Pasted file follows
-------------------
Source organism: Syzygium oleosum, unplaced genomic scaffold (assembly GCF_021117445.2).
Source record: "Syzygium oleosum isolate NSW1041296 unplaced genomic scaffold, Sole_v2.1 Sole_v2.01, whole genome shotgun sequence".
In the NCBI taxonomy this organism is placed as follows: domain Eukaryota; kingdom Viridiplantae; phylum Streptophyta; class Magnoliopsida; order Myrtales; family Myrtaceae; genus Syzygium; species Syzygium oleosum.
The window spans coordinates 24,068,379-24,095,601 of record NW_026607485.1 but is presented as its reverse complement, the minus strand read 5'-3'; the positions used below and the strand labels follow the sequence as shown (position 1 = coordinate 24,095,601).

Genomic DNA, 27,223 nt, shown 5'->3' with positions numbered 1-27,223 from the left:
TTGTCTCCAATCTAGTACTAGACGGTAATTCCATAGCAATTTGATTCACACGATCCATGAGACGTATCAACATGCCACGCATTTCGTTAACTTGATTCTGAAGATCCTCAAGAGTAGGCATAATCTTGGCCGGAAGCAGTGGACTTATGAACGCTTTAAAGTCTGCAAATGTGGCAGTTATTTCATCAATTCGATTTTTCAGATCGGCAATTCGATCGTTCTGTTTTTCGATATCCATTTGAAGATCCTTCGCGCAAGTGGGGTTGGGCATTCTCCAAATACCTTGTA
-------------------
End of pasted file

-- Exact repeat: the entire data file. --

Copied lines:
Source organism: Syzygium oleosum, unplaced genomic scaffold (assembly GCF_021117445.2).
Source record: "Syzygium oleosum isolate NSW1041296 unplaced genomic scaffold, Sole_v2.1 Sole_v2.01, whole genome shotgun sequence".
In the NCBI taxonomy this organism is placed as follows: domain Eukaryota; kingdom Viridiplantae; phylum Streptophyta; class Magnoliopsida; order Myrtales; family Myrtaceae; genus Syzygium; species Syzygium oleosum.
The window spans coordinates 24,068,379-24,095,601 of record NW_026607485.1 but is presented as its reverse complement, the minus strand read 5'-3'; the positions used below and the strand labels follow the sequence as shown (position 1 = coordinate 24,095,601).

Genomic DNA, 27,223 nt, shown 5'->3' with positions numbered 1-27,223 from the left:
TTGTCTCCAATCTAGTACTAGACGGTAATTCCATAGCAATTTGATTCACACGATCCATGAGACGTATCAACATGCCACGCATTTCGTTAACTTGATTCTGAAGATCCTCAAGAGTAGGCATAATCTTGGCCGGAAGCAGTGGACTTATGAACGCTTTAAAGTCTGCAAATGTGGCAGTTATTTCATCAATTCGATTTTTCAGATCGGCAATTCGATCGTTCTGTTTTTCGATATCCATTTGAAGATCCTTCGCGCAAGTGGGGTTGGGCATTCTCCAAATACCTTGTA